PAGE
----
Jennifer Aniston smiles at David Schwimmer during Friends: The Reunion.

(Image credit: HBO Max)

Many Of The Original Friends Cast Could Make Cameos

Jennifer Aniston and many of the other Friends actors have transitioned their careers from doing mainly comedies to a blend of both comic and dramatic roles. This means it wouldn’t be too difficult for them to have cameos as more serious characters. The cast members are also still friends, so it shouldn't be awkward if they reunite on screen. David Schwimmer has also sat in the director’s chair quite a bit, so there are also other ways the former Friends actors can be involved in the reimagining, if not on-screen. 

The show can have Friends actors do a cameo to capitalize on the nostalgia of it all, while still letting the show evolve beyond the original or just be a carbon copy with drama instead of comedy. 

Joey Tribbiani is shown on Friends.

(Image credit: HBO Max)

The New Show Could Still Be Funny

I’ve always been a firm believer that the best dramas are also really funny at times, and the best comedies know how to add drama without losing the tone of the series. There are some shows that are darker dramas, such as Breaking Bad, The Wire, and The Sopranos, and then there are technical dramas that have a lighter tone, such as Veronica Mars, Gilmore Girls, and Bridgerton. A drama doesn’t necessarily have to be completely melodramatic, violent, sad, or dark. There are different levels, so a Friends reimagining doesn’t have to completely become dark and gritty without any fun or comedy. It can be a drama that still knows how to make you laugh when necessary.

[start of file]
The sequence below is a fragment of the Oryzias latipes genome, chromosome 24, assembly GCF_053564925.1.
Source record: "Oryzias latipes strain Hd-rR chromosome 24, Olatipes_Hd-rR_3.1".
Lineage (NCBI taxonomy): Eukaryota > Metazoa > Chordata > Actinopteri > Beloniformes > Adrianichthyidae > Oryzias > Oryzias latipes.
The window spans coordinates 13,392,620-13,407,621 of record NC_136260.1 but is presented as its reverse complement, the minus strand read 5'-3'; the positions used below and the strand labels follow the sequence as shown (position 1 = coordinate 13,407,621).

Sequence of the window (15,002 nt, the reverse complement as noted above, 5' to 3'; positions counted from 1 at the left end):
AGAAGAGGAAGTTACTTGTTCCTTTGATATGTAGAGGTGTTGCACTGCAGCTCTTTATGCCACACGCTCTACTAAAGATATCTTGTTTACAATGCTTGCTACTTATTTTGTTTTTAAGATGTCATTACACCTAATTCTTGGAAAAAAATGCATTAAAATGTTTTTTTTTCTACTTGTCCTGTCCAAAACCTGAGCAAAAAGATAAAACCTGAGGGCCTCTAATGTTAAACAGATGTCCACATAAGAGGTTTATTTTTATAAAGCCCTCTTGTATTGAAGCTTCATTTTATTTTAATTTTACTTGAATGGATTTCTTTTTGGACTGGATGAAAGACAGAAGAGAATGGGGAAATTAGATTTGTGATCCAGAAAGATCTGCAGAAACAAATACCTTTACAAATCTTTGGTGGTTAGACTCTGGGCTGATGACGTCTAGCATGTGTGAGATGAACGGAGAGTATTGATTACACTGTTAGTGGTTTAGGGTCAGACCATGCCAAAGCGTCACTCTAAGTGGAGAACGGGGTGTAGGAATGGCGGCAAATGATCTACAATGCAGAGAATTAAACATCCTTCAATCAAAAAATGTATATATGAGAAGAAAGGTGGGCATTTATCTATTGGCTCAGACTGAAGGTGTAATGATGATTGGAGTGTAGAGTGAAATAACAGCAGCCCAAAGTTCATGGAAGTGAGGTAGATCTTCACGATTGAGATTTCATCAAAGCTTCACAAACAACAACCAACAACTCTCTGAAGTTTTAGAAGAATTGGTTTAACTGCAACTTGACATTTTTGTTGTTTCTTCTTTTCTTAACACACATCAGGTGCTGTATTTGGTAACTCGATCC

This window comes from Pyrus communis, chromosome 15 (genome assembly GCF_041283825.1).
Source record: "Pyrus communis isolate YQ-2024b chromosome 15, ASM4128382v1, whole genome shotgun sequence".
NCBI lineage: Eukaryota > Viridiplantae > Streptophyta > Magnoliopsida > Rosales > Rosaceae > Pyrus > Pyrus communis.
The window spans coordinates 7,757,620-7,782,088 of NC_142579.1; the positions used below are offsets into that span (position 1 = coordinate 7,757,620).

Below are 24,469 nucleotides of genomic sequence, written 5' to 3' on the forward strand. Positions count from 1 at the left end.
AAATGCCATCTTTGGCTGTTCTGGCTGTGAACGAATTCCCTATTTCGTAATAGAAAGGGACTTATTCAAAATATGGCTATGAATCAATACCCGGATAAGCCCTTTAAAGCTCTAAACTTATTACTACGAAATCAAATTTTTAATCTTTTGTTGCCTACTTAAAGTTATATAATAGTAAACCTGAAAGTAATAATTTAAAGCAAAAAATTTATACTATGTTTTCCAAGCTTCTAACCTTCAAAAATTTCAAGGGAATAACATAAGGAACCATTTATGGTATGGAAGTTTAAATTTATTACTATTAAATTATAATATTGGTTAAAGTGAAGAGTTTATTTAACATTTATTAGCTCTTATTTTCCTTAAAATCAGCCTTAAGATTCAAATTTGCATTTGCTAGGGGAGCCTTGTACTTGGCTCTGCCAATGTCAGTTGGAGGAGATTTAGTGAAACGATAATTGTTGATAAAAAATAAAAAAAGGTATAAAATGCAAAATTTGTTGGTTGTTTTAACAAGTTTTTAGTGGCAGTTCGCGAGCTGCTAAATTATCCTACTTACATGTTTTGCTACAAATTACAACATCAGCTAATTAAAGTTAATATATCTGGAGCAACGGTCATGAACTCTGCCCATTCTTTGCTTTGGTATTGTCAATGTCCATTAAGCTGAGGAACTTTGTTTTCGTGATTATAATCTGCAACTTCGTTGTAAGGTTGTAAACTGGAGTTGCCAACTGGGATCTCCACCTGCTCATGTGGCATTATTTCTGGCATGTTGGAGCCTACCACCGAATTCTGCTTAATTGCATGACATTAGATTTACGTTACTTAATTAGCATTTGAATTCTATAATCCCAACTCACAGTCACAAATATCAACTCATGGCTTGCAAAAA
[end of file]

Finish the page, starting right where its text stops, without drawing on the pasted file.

I’m always on team “stop doing remakes, let original stuff be born!” But, if they ever do a Friends reboot, I want a complete reimagining of the ‘90s TV show. Let it keep some of its original DNA, but have something unique and different emerge from it. Now that you’ve finished screaming “NO!,” you can always just enjoy Friends reruns from now until eternity on HBO Max (opens in new tab)

Spent most of my life in various parts of Illinois, including attending college in Evanston. I have been a life long lover of pop culture, especially television, turned that passion into writing about all things entertainment related. When I'm not writing about pop culture, I can be found channeling Gordon Ramsay by kicking people out the kitchen.